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Chapter 8: Where Mongy learns about butterflies
By Christa Maas

Inspired by the scientific information provided by Rhett Butler on Mongabay.com


It was a beautiful morning somewhere in the jungle near Santarem, in the heart of the Brazilian Amazon, where we had set up camp the night before. Or at least it would have been a beautiful morning and a chance to get some much needed rest if it hadn't been for Mongy: "Chriiiisssta" Mongy whispered. "It's really important!"

"Mongy, go back to sleep! It's too early!" I complained sleepily.

"Mongy, be quiet!" scuffed Rhett." You can be a real nuisance sometimes, you know that?"

"But you are missing it," protested Mongy, "go ahead, you can all go back to sleep, but then you'll miss e-v-e-r-y-t-h-i-n-g, and I have been waiting for hours already. It's sooo exciting!" and with a hurt look, (you would have to know Mongy personally to notice when he is being stubborn and when he is being truly hurt!) off he hopped.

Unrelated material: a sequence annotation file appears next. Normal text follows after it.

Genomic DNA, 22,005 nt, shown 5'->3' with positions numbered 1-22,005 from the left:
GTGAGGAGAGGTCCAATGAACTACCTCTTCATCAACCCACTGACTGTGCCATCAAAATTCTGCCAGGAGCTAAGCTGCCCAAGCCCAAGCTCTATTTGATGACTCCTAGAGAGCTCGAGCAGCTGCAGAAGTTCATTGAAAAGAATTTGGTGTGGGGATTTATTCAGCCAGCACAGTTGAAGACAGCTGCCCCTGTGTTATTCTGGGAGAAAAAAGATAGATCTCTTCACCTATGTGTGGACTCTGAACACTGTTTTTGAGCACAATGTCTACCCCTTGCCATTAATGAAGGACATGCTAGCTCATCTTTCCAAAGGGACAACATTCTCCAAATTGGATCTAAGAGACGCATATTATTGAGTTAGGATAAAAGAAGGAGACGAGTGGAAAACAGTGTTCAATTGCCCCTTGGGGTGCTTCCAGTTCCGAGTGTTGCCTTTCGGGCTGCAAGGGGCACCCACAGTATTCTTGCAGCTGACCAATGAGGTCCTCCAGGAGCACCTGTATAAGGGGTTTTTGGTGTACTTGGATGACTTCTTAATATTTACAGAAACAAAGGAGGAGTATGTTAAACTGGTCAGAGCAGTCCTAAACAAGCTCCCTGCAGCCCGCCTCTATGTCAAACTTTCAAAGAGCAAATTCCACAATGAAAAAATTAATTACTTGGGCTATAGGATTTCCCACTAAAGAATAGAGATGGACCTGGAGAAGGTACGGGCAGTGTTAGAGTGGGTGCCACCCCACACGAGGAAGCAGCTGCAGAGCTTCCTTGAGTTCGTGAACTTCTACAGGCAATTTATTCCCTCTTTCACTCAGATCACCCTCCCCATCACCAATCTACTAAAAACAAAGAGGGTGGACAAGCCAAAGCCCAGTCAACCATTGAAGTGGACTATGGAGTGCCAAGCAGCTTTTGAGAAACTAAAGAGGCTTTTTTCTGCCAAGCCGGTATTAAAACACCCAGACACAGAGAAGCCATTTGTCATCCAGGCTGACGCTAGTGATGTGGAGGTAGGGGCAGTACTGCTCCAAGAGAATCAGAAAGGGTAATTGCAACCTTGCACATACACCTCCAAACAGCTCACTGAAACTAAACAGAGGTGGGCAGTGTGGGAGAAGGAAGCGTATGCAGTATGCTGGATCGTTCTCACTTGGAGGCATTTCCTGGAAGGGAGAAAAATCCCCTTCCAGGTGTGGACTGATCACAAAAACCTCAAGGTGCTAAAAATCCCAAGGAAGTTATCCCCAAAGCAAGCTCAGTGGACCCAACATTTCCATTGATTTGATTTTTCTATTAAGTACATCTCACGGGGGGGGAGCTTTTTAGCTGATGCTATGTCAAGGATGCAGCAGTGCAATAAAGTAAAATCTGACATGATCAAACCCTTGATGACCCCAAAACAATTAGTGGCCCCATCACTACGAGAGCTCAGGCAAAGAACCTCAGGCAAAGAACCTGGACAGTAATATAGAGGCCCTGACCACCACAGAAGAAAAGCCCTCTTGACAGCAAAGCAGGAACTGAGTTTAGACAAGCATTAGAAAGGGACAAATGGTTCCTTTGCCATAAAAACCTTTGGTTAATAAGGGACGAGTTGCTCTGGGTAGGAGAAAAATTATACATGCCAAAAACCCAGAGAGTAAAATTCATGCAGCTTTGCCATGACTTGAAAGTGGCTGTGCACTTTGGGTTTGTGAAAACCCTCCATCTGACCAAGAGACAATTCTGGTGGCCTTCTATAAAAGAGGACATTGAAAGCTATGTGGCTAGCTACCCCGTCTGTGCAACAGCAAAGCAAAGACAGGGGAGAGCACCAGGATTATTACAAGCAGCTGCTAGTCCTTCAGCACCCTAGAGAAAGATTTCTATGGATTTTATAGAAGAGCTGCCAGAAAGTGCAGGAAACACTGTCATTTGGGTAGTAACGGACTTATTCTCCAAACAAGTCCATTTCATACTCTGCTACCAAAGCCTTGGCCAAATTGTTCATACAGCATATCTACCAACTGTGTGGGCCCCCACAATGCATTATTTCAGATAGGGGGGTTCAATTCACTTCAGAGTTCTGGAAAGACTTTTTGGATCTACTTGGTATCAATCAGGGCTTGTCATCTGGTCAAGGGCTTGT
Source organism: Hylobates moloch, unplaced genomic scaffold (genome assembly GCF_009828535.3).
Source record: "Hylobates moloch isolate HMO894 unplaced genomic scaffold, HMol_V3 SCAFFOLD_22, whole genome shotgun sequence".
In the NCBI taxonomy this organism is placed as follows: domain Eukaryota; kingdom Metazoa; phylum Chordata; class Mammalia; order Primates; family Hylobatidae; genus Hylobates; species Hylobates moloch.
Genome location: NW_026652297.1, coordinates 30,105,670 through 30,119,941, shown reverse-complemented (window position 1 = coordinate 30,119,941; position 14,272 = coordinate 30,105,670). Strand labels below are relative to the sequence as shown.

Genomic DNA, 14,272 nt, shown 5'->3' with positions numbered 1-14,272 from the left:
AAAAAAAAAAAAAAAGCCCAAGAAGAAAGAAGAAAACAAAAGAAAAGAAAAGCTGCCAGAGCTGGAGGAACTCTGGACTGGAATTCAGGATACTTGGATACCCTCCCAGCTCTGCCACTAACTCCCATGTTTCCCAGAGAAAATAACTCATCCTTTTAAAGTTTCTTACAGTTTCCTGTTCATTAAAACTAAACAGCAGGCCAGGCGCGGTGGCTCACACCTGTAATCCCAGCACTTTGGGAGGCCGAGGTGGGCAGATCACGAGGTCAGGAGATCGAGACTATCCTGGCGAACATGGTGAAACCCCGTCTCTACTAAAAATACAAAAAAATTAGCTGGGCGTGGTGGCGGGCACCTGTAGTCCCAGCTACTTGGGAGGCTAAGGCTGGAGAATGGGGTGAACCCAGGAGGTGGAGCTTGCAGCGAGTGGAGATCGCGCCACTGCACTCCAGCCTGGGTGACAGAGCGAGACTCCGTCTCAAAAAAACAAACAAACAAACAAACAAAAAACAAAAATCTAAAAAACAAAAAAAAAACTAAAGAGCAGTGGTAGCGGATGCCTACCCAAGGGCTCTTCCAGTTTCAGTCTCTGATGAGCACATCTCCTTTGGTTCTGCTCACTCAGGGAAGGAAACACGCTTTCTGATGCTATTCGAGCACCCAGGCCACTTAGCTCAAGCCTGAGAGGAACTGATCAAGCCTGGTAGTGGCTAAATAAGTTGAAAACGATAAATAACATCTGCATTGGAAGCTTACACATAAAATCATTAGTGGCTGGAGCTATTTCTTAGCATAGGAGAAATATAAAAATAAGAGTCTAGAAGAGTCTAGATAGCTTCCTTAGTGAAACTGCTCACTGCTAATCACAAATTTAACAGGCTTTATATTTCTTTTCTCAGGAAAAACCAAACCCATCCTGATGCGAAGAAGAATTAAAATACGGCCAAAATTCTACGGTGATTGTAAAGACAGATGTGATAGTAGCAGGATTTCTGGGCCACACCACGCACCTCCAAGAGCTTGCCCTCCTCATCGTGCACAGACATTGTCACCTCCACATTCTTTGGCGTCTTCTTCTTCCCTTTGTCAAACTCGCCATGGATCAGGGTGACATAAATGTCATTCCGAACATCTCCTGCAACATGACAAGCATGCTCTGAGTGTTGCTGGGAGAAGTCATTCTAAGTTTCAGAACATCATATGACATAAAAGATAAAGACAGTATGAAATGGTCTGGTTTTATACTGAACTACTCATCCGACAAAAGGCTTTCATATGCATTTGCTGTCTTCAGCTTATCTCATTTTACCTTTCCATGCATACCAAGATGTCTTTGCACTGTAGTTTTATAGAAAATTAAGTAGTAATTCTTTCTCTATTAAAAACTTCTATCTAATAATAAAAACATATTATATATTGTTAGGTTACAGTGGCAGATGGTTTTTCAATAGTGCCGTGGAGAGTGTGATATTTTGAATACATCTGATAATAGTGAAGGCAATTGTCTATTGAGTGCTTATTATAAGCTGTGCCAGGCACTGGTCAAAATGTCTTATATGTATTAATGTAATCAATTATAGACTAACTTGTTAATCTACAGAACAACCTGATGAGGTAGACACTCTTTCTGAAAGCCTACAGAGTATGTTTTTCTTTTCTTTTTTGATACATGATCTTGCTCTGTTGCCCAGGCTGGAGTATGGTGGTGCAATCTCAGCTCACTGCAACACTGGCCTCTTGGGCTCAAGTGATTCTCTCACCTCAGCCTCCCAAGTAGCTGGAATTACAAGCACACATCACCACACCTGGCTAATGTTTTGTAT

Rhett and I had so far been happily dreaming in our hammocks underneath a nice shady tree, but of course now we were both curious about what it was Mongy had been watching for hours (Mongy watching something for hours? That couldn't be right!) So we both reluctantly got up and trotted after Mongy.

"What have you been waiting for, Mongy?" I asked puzzled.

"I don't know what it is, but I think I'll eat it! Anyway, it's about to escape."

"Escape from what? You are not making any sense, sweetheart"

"Well that's because you and Rhett sleep all the time. You don't have time to see the tiny little things the way I do- and then I don't know what they are called and always have to wake you up, and then you complain and..." Mongy rambled on and on. He also neglected to realize that being primarily nocturnal, his waking hours don’t coincide well with us humans.